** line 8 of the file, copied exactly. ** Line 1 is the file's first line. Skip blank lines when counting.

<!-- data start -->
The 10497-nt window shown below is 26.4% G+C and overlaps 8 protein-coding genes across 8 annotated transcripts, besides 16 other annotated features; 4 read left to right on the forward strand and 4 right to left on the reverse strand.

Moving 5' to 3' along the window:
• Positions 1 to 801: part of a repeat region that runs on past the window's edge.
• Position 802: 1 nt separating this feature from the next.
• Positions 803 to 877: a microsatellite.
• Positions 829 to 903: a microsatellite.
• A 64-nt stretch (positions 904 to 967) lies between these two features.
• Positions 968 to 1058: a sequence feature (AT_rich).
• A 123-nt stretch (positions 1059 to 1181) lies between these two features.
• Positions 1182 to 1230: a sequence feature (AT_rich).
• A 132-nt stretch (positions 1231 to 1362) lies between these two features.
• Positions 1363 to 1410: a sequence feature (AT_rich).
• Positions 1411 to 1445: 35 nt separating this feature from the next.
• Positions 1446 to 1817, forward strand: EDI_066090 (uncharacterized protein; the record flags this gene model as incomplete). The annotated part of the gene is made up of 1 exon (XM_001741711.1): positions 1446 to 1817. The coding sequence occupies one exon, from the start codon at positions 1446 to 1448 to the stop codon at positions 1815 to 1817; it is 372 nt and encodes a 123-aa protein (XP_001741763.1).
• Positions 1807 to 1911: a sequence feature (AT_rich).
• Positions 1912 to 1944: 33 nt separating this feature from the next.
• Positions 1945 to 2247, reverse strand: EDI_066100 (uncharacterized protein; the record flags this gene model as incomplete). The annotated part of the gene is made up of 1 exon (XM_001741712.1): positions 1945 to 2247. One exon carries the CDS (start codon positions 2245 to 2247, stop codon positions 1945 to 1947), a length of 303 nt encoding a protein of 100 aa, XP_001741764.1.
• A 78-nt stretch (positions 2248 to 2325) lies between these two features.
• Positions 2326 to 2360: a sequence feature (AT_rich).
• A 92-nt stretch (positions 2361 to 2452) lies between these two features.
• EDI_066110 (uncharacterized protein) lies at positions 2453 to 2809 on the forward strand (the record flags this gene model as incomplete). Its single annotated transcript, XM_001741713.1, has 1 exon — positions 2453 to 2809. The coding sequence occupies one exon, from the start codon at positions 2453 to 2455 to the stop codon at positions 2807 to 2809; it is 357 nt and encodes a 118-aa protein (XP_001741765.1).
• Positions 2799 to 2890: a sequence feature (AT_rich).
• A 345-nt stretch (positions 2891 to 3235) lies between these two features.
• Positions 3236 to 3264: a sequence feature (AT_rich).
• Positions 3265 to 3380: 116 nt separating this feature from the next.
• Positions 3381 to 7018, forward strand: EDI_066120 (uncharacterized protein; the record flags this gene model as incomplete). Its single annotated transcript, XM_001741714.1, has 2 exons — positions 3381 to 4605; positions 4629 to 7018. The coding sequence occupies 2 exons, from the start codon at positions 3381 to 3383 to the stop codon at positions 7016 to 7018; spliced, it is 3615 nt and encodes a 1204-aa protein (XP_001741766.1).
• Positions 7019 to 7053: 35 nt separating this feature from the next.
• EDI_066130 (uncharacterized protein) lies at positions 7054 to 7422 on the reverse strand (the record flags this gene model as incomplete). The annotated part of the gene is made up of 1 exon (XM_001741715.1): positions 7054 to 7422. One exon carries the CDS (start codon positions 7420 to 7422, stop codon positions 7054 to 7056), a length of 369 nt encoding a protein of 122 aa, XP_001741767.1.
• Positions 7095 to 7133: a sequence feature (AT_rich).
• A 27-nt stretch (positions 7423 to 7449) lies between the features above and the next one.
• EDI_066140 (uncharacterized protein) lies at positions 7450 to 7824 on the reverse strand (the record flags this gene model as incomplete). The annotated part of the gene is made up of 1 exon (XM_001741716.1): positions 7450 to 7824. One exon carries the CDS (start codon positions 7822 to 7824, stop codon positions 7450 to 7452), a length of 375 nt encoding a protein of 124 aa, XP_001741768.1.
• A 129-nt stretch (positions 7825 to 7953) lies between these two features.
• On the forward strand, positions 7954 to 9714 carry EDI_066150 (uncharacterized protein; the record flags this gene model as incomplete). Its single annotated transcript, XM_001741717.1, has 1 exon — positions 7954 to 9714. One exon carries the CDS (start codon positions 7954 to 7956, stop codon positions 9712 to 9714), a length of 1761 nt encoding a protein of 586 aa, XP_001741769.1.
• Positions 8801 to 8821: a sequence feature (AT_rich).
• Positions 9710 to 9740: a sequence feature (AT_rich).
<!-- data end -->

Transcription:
• Positions 968 to 1058: a sequence feature (AT_rich).